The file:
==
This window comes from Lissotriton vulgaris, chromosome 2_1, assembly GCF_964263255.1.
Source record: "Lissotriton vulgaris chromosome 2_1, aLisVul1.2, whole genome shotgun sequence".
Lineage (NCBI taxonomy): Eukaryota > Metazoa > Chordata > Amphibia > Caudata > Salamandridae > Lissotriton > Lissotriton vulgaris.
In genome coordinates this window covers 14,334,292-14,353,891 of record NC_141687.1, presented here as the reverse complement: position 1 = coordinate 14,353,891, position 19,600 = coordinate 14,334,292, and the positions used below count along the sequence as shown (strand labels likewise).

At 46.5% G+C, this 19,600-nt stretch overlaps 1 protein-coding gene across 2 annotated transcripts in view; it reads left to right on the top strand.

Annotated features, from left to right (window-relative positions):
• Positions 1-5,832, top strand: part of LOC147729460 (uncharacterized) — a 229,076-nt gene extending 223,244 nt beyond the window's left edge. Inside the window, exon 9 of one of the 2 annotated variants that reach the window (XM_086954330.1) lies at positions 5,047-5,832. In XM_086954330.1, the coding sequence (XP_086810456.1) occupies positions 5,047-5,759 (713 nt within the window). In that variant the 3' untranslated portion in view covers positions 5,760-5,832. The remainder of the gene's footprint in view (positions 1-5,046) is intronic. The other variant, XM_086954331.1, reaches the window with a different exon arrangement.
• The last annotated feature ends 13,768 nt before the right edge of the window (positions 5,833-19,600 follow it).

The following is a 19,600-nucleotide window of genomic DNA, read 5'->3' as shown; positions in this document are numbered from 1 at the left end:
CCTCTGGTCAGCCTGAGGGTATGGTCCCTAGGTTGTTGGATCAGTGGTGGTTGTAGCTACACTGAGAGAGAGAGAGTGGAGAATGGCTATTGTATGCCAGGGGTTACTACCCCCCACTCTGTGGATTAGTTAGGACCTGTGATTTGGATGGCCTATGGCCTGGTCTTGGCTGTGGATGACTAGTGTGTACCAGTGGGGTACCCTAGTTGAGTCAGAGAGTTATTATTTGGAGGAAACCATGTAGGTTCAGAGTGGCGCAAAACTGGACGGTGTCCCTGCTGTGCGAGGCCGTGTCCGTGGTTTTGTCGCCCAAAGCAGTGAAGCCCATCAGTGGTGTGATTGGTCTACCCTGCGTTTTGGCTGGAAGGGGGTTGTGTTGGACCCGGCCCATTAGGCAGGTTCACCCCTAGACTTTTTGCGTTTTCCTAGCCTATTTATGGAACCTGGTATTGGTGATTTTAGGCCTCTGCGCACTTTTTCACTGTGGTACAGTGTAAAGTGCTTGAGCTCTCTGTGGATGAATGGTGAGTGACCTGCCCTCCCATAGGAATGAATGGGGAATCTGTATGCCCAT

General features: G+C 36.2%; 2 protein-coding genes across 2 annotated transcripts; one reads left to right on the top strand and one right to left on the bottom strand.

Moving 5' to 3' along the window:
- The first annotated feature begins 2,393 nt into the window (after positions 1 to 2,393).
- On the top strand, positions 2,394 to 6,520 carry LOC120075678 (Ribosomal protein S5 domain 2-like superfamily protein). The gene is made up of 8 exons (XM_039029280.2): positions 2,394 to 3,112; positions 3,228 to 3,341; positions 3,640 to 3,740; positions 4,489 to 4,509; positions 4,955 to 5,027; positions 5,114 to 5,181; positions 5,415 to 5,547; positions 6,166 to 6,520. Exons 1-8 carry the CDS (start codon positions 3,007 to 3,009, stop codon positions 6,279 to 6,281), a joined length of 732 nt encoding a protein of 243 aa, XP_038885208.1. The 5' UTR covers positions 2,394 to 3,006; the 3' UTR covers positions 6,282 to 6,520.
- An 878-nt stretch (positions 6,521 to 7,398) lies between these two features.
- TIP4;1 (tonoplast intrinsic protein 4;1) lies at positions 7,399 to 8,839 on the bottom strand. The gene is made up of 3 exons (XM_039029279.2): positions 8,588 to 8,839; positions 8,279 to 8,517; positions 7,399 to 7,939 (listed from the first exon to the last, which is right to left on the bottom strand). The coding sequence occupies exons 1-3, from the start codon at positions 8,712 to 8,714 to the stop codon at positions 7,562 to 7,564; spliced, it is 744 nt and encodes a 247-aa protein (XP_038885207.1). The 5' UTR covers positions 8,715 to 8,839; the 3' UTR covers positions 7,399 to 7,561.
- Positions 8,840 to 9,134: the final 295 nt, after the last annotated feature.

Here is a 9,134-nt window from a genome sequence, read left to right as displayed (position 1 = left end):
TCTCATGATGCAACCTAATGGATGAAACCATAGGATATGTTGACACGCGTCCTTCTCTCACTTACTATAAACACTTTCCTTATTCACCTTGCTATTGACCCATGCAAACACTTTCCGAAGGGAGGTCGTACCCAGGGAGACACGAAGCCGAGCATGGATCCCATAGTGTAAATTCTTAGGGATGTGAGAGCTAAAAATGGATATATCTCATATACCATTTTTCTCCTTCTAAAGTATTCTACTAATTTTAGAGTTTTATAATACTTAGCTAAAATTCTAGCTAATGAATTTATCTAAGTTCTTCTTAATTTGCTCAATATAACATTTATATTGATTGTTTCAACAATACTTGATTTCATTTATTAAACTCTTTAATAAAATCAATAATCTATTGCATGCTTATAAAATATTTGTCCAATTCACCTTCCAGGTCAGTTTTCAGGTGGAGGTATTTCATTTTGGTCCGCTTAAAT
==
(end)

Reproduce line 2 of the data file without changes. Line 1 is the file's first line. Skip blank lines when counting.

Source record: "Lissotriton vulgaris chromosome 2_1, aLisVul1.2, whole genome shotgun sequence".